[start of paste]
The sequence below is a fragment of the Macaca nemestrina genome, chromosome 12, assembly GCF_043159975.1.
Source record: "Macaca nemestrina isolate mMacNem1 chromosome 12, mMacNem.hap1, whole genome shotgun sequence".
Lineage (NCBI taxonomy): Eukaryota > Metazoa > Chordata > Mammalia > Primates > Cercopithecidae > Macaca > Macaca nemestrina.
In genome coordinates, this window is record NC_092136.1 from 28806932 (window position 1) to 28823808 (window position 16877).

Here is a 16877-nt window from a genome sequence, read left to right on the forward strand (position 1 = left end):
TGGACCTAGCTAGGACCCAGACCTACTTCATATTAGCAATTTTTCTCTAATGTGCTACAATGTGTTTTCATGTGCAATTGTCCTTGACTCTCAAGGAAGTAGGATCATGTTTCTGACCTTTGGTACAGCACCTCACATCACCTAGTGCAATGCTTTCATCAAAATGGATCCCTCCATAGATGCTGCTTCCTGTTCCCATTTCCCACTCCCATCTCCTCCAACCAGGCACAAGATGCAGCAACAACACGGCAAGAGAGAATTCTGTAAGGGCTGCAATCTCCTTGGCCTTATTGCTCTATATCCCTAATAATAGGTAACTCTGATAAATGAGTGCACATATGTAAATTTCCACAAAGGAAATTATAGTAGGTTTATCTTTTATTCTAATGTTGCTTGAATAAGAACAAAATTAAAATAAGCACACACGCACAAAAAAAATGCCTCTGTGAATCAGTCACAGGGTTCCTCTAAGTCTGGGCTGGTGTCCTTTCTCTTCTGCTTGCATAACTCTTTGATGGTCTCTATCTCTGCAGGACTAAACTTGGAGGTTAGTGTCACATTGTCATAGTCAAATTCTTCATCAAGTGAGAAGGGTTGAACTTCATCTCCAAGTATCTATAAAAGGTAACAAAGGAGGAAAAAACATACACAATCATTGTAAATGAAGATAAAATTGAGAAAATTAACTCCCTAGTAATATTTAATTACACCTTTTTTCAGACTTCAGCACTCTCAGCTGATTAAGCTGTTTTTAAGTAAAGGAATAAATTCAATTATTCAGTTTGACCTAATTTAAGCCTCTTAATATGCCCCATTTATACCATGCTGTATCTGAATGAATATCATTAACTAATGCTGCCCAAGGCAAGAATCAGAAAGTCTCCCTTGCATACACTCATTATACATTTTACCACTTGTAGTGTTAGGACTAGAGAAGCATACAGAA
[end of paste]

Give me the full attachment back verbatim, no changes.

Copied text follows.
The sequence below is a fragment of the Macaca nemestrina genome, chromosome 12, assembly GCF_043159975.1.
Source record: "Macaca nemestrina isolate mMacNem1 chromosome 12, mMacNem.hap1, whole genome shotgun sequence".
Lineage (NCBI taxonomy): Eukaryota > Metazoa > Chordata > Mammalia > Primates > Cercopithecidae > Macaca > Macaca nemestrina.
In genome coordinates, this window is record NC_092136.1 from 28806932 (window position 1) to 28823808 (window position 16877).

Here is a 16877-nt window from a genome sequence, read left to right on the forward strand (position 1 = left end):
TGGACCTAGCTAGGACCCAGACCTACTTCATATTAGCAATTTTTCTCTAATGTGCTACAATGTGTTTTCATGTGCAATTGTCCTTGACTCTCAAGGAAGTAGGATCATGTTTCTGACCTTTGGTACAGCACCTCACATCACCTAGTGCAATGCTTTCATCAAAATGGATCCCTCCATAGATGCTGCTTCCTGTTCCCATTTCCCACTCCCATCTCCTCCAACCAGGCACAAGATGCAGCAACAACACGGCAAGAGAGAATTCTGTAAGGGCTGCAATCTCCTTGGCCTTATTGCTCTATATCCCTAATAATAGGTAACTCTGATAAATGAGTGCACATATGTAAATTTCCACAAAGGAAATTATAGTAGGTTTATCTTTTATTCTAATGTTGCTTGAATAAGAACAAAATTAAAATAAGCACACACGCACAAAAAAAATGCCTCTGTGAATCAGTCACAGGGTTCCTCTAAGTCTGGGCTGGTGTCCTTTCTCTTCTGCTTGCATAACTCTTTGATGGTCTCTATCTCTGCAGGACTAAACTTGGAGGTTAGTGTCACATTGTCATAGTCAAATTCTTCATCAAGTGAGAAGGGTTGAACTTCATCTCCAAGTATCTATAAAAGGTAACAAAGGAGGAAAAAACATACACAATCATTGTAAATGAAGATAAAATTGAGAAAATTAACTCCCTAGTAATATTTAATTACACCTTTTTTCAGACTTCAGCACTCTCAGCTGATTAAGCTGTTTTTAAGTAAAGGAATAAATTCAATTATTCAGTTTGACCTAATTTAAGCCTCTTAATATGCCCCATTTATACCATGCTGTATCTGAATGAATATCATTAACTAATGCTGCCCAAGGCAAGAATCAGAAAGTCTCCCTTGCATACACTCATTATACATTTTACCACTTGTAGTGTTAGGACTAGAGAAGCATACAGAA